By James Adams
A DGReview of :"Relation between walking speed and muscle strength is affected by somatosensory loss in multiple sclerosis."
Journal of Neurology, Neurosurgery, & Psychiatry (JNNP Online)
Walking speed is correlated with hamstring torque and quadriceps torque in multiple sclerosis patients with proprioceptive loss.
Higher contributions of the lower limb flexors and extensors in these patients suggest that muscular compensation to maintain walking speed has occurred.
These observations are relevant to multiple sclerosis rehabilitation, according to investigators from the Service de Reeducation Neuro-Orthopedique at the Hôpital Rothschild in Paris, France.
The investigators performed gait evaluations and isokinetic tests on 20 multiple sclerosis patients with unaided walking.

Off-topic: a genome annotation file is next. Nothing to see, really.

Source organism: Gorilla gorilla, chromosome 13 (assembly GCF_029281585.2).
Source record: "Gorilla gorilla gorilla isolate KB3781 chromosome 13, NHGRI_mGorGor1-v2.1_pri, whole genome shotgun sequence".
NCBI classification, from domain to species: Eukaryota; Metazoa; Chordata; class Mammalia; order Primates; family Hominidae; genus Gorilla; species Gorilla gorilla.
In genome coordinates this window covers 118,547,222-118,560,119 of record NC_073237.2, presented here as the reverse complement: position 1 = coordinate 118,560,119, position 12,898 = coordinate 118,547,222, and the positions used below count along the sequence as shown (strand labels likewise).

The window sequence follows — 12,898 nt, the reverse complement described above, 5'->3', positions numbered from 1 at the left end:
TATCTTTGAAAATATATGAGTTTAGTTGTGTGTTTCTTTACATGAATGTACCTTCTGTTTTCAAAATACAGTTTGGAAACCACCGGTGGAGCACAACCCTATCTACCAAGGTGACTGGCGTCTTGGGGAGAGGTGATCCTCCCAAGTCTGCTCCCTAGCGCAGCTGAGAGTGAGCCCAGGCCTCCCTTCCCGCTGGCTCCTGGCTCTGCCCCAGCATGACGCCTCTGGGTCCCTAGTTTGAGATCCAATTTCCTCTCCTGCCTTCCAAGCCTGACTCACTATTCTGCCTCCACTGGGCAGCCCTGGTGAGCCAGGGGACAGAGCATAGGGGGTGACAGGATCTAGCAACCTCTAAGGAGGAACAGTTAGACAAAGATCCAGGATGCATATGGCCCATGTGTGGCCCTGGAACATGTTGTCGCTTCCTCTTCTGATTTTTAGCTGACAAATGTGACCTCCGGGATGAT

Patients were divided into two groups based on whether or not they experienced somatosensory loss. Twelve patients were included in the sensory-pyramidal group and eight in the pyramidal only group. Ten healthy controls were also included in the study.
Results showed that, overall, walking speed was reduced and related to hamstring torque in the multiple sclerosis patients compared with the controls.
In the patient group with sensory loss, gait speed showed a strong correlation with hamstring torque and quadriceps torque. In the group without sensory loss, there was little or no such correlation.
Peak hamstring and quadriceps torques were similar between the two patient groups.
The investigators conclude that somatosensory loss affects the relationship between walking speed and muscle strength in patients with multiple sclerosis.
J Neurol Neurosurg Psychiatry 2002; 73(3): 313-315 "Relation
between walking speed and muscle strength is affected by somatosensory
loss in multiple sclerosis."
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